Sunday, March 2, 2008

Re-born Ginepri with new coach

Former US Open semifinalist Robby Ginepri is now working with Jose Higueras. The former top ten player runs a training center in Pam Springs is a fan of hard work and so he encourages Ginepri to put more hours in the gym and on the court training."I think I'm better overall than in '05," Ginepri told reporters, referring to the stellar season that has been his yardstick ever since. "I attacked that whole match. When you're feeling like that, it's easier to take risks."

"Robby needed focus and discipline," Jim Courier said. "He's a very gifted athlete, but he was, self-admittedly, floating and wondering how he was going to resurrect himself. Robby's an unfinished product, and Jose is one of the best at finishing players."

"I had my doubts that he was going to go through with it," Higueras said. "But he's a good competitor. He doesn't like to lose. There's no reason he can't get back [to the top 20] unless there's a lack of doing the things on a daily basis that I think professional tennis players should do."Ginepri isn't a natural net player, but "he should be able to use his court position and good ground strokes and rally pretty confidently," the coach said. "I want him going to net more, not to intercept but with an advantage."

"He was working his tail off," Patrick McEnroe said. "He was grinding away with the boys and when he wasn't doing that, he was off at the gym or doing extra drills with my assistant, Jay Berger. He was obviously in great shape, and there's no doubt that Jose has gotten his work ethic back going.

"Robby's in that mid-age range where you realize you've been around for four or five years, you've had a couple good years and a couple of terrible ones, and you think, what am I going to do to maximize these next few years? Jose was the perfect guy for him."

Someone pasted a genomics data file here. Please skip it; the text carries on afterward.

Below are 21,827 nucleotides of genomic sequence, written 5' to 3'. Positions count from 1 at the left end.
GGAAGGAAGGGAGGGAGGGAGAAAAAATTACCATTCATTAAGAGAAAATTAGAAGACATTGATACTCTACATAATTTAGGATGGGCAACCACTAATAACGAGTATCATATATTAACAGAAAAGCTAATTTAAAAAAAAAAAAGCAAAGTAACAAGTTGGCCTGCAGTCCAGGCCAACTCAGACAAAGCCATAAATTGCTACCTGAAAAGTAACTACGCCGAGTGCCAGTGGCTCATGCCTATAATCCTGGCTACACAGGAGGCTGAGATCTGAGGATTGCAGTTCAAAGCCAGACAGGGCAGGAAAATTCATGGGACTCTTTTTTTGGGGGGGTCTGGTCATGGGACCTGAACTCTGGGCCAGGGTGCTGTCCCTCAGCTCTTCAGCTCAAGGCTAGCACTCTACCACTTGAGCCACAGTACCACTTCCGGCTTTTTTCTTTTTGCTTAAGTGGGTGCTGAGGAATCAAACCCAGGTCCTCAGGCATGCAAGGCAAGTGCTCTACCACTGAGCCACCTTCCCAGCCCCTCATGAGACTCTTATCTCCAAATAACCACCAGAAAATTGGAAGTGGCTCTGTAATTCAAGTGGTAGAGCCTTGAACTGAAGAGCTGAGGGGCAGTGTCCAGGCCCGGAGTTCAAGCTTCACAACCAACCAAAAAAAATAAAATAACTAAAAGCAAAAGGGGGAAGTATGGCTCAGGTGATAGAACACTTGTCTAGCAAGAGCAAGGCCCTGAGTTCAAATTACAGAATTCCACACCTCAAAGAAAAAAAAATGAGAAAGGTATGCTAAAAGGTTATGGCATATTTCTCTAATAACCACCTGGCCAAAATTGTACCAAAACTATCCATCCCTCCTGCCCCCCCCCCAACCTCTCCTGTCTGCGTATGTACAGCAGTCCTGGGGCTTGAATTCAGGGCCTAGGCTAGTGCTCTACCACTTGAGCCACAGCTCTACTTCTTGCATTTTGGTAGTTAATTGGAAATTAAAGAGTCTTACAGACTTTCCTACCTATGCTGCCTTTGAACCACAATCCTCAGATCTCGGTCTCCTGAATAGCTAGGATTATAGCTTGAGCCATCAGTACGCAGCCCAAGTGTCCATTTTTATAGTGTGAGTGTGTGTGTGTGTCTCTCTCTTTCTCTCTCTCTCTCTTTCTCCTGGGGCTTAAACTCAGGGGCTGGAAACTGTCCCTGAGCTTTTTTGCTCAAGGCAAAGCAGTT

Ginepri, who played a couple of Davis Cup matches in early 2004, said the trip was important for him. "Sitting there on the sidelines watching the matches and being intense with them every single point is definitely a feeling that kind of brought me back to life a little bit more," he said in San Jose last week.

Before any newfound fitness, technique or confidence could be put into play, however, there was another setback. Illness and a neck injury knocked Ginepri out of qualifying for two Australian Open lead-up tournaments and short-circuited his plans to start the year strongly Down Under.
His ranking plummeted to a five-year low of No. 171. "It was definitely disheartening," he said.

"The more matches I get, the more confidence I'm going to build, and obviously when you have confidence, it's a lot easier to play and take care of matches, take care of points and do the right things on the court that you've trained to do," Ginepri said before beating Blake.
"When he's playing his best, Robby plays a style similar to Agassi -- taking the ball early off both wings, returning very well, constantly putting pressure on his opponent with aggressive, high-percentage tennis from the baseline," McEnroe said.

Ginepri is training with Higueras again this week, and the coach said things are going well. "In San Jose, he tasted that feeling of winning again," he said. "That doesn't come for free. I hope he understands that he wouldn't have gotten there without what he's been going through the last few months."


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